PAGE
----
Saturday, 22 July 2017

The Magazine for Modern Young Men









As the BBC continues its month-long celebration Gay Britannia, with plays, films, documentaries and discussions all to mark the 50th anniversary of the partial decriminalisation of male homosexuality in Britain, so the ever-marvellous John Coulthart's Feuilleton takes a look at a long-forgotten remnant of those days, the esoteric Jeremy magazine...
...a short-lived publication launched in the UK in 1969. The magazine is notable not for the quality of its contents - which seem slight considering the high cover price of six shillings - but for being the first British magazine aimed at an audience of gay men that wasn’t porn, a dating mag or a political tract. I had planned to write something about Jeremy at least two years ago... but detailed information about the magazine’s history is hard to find.

The anniversary of the change in the law has prompted a number of exhibitions and events devoted to Britain’s gay history but little of that history ever seems to travel beyond academic circles unless a notable life story - Quentin Crisp or Alan Turing, say - is involved. As with so many aspects of British culture, the conversation is dominated by America: the main campaigning organisation in the UK, Stonewall, is named after an American riot; the LGBT initialism is an American invention, as is the rainbow flag (the latter, as I’ve said before, being fine as a flag but - with its multiple colours - hopeless as a symbol). More Britons will know the name Harvey Milk than they do Edward Carpenter (1844–1929) or Allan Horsfall (1927–2012) even though Carpenter and Horsfall devoted years of their lives campaigning for gay men to be treated equally under the law in the Britain. Horsfall’s Campaign for Homosexual Equality pioneered the push for gay rights in Britain, the first official meeting taking place in Manchester in 1964. The Sexual Offences Act of 1967 seemed in later years like a poor compromise but when the alternative being offered was celibacy or the risk of a prison sentence it was a start...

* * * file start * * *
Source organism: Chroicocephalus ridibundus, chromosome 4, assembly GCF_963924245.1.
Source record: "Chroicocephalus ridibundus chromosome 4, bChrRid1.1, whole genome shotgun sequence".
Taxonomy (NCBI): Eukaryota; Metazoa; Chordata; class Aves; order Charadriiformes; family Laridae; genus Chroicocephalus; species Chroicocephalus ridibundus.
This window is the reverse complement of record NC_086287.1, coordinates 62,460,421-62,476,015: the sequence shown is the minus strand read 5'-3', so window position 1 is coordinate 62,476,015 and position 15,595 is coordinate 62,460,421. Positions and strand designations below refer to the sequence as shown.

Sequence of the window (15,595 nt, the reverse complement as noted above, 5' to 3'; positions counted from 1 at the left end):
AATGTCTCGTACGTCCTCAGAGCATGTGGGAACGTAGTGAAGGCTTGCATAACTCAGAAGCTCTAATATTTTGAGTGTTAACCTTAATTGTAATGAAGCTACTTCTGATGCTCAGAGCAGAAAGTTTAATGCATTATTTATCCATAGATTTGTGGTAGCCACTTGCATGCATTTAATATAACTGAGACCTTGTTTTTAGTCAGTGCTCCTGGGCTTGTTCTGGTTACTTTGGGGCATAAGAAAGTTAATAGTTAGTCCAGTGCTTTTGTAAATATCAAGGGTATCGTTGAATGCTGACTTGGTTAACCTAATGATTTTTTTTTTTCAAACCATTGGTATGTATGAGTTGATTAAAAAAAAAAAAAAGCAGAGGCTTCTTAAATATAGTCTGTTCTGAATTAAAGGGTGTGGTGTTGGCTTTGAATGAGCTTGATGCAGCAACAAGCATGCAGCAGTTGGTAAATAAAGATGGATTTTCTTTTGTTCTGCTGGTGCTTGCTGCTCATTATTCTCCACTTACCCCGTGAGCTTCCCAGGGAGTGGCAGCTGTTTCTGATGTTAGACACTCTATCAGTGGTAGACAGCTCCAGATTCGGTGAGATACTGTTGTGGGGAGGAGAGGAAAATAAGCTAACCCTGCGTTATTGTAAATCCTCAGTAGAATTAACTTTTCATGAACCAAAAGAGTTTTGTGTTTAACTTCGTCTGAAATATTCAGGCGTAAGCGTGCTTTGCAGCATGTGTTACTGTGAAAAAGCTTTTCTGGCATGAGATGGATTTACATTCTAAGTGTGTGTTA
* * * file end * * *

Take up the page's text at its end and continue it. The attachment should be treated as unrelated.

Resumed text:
..and, it would seem, an important part in this momentous history was played by Jeremy!



Read more of this fascinating article

4 comments:

  1. Oh, dear. It appears I am going to have to do some reading as I have no idea about Edward carpenter or Allan Horsfall (or Harvey Milk, for that matter - except that Sean Penn(??) portrayed him in a recentish film).

    Jeremy's "Aids to Luxury" bath photo could have been my bathroom had I been born 20 years earlier!
    Oh, and it's nice to see the X-Men's Storm on the front cover, too!

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    1. Oh dear, oh dear, oh dear. You'll be saying you never heard of The Order of Chaeronea next... Or Ronald Firbank. Or Andre Gide. Or Bette Bourne. Or Douglas Byng...

      Have some Milk.

      For your information, Edward Carpenter was a pioneering Victorian gay rights campaigner; he is memorialised (in name only, unfortunately) by the Hall-Carpenter Archive at the LSE, Britain's most comprehensive LGBT historical collection.

      Alan Horsfall was the tireless 20th century gay campaigner who founded the Campaign for Homosexual Equality (CHE).

      As civil rights campaigner Marcus Garvey said, and I quoted in an article I wrote for the now-defunct Beige magazine: “A people without the knowledge of their past history, origin and culture is like a tree without roots.”

      Jx

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    2. Wonderful Garvey quote. To add to the history lesson, may I recommend The Gay Book Of Days? It's long out of print but if you can scrounge up a copy, it's wonderful, quick, and enlightening reading.

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    3. And in return, I direct you towards that most inspirational of all lexicons - Camp- The Lie That Tells The Truth by Philip COre (foreword by George Melly). My "bible" of all things worth knowing... Jx

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